Re­port cards a mine­field

The Weekend Australian - Travel - - Health - From Health cover

first in­tro­duced in New York State in 1991. The data in­cluded the raw mor­tal­ity rate for each doc­tor, ex­pressed as the pro­por­tion of the sur­geon’s pa­tients who died within 30 days of their op­er­a­tion, over the pre­vi­ous three years. The fig­ure was ac­com­pa­nied by a risk-ad­justed rate, in­tended to iron out skew­ing fac­tors such as the ten­dency for very skilled doc­tors to see less straight­for­ward cases in which by their na­ture good out­comes were less likely.

Penn­syl­va­nia and New Jer­sey fol­lowed in 1992, and last year the Bri­tish Health­care Com­mis­sion pub­lished on its web­site sur­vival rates for all UK car­diac sur­geons. The com­mis­sion has flagged ex­pand­ing the re­port cards to other med­i­cal spe­cial­ties.

A key im­pe­tus for the UK re­port cards was a scan­dal over mor­tal­i­ties in Bris­tol, south­west Eng­land, where two pae­di­atric car­diac sur­geons were even­tu­ally found to have death rates for a par­tic­u­lar op­er­a­tion five to six times higher than the na­tional av­er­age.

That scan­dal came to light af­ter anaes­thetist Steve Bolsin re­ported his con­cerns. Now the di­rec­tor of anaes­the­sia and as­so­ci­ate pro­fes­sor of pa­tient safety at Vic­to­ria’s Gee­long Hospi­tal, Bolsin is firmly in favour of re­port cards — and says the pro­fes­sion’s ob­jec­tions to them don’t stack up.

Bet­ter mon­i­tor­ing of death rates would have picked up prob­lems with the mass mur­der­ing Bri­tish GP Harold Shipman, who, Bolsin says, would prob­a­bly only have killed 10 to 12 pa­tients be­fore be­ing de­tected — as op­posed to the 215 he is known to have killed (or up to 400 ac­cord­ing to some es­ti­mates).

‘‘ Cer­tainly my view is that they (re­port cards) are a very good idea for ev­ery­body — all spe­cial­ists in ev­ery area, in­clud­ing GPs,’’ says Bolsin. ‘‘ There are a whole se­ries of mis­lead­ing ar­gu­ments that are put for­ward . . . I think they are a bit of a smoke­screen put up by some of the spe­cial­ist groups. I think they (op­po­nents) are afraid of be­ing judged in­fe­rior, or in some way un­ac­cept­able. ‘‘ But we can’t af­ford not to do some­thing about it. Er­rors in the Amer­i­can health care sys­tem kill more peo­ple than breast can­cer and road traf­fic ac­ci­dents, and there’s no ev­i­dence that Aus­tralia is any safer.’’ Bolsin says we need rou­tine mon­i­tor­ing, ‘‘ and if the pro­fes­sion can’t ac­cept it, it will have to ac­cept that it may need to be im­posed’’.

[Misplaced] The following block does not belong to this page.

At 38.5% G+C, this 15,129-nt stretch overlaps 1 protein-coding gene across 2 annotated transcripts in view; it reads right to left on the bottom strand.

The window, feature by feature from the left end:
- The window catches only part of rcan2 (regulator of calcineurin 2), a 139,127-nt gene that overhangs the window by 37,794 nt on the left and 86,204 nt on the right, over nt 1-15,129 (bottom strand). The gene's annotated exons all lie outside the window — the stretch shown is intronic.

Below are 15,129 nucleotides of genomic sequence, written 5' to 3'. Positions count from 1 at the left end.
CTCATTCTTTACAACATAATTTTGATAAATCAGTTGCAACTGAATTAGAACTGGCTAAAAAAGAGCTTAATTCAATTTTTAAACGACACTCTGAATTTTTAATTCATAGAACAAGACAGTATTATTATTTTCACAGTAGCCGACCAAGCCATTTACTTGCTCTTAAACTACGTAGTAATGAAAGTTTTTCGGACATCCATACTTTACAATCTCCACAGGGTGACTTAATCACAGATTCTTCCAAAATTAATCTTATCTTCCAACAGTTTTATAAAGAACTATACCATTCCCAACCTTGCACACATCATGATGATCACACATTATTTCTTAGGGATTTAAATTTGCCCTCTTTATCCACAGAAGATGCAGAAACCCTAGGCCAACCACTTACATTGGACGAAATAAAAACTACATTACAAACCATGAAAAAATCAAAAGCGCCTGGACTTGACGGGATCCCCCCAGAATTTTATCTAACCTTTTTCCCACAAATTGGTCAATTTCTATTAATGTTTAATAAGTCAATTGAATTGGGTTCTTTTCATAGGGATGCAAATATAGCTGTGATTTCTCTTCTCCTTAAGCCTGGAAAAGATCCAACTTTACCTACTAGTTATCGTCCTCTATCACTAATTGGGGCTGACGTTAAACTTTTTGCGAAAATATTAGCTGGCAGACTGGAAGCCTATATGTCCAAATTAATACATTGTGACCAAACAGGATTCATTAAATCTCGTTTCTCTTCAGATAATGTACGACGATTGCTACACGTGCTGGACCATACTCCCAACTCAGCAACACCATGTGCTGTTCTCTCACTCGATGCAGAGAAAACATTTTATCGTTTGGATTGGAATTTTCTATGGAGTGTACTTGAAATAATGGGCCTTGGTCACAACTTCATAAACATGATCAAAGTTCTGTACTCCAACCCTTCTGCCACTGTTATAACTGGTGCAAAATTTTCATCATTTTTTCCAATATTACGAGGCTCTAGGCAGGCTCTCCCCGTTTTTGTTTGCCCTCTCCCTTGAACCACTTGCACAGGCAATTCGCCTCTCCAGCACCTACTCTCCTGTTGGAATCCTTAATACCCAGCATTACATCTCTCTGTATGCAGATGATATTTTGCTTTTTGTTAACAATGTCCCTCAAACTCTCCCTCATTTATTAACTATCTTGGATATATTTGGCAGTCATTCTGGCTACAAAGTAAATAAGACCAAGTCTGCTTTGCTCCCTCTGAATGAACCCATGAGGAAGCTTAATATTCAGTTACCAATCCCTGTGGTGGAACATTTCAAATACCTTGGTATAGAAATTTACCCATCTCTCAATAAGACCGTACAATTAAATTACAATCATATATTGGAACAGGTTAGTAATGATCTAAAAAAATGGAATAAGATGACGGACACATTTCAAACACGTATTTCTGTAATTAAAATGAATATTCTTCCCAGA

Like the RACS, the Aus­tralian Med­i­cal As­so­ci­a­tion — the in­dus­trial body rep­re­sent­ing all doc­tors’ groups, not just sur­geons — op­poses re­port cards.

AMA vice-pres­i­dent Gary Speck says ad­just­ing the death rates to take ac­count of skew­ing fac­tors such as pa­tients who are sicker to be­gin with ‘‘ sounds easy . . . but be­lies the dif­fi­culty’’ in­volved.

‘‘ The fact that some­thing is up and run­ning and be­ing used (over­seas) doesn’t mean that it’s use­ful,’’ Speck says. ‘‘ A bet­ter way for peo­ple to choose their sur­geon is in con­sul­ta­tion with their fam­ily doc­tor, who will have good feed­back about how pa­tients have done (with par­tic­u­lar sur­geons).’’

Card sup­porter: Justin Oak­ley says some method of re­port­ing is nec­es­sary, be­cause sur­geons vary widely in abil­ity

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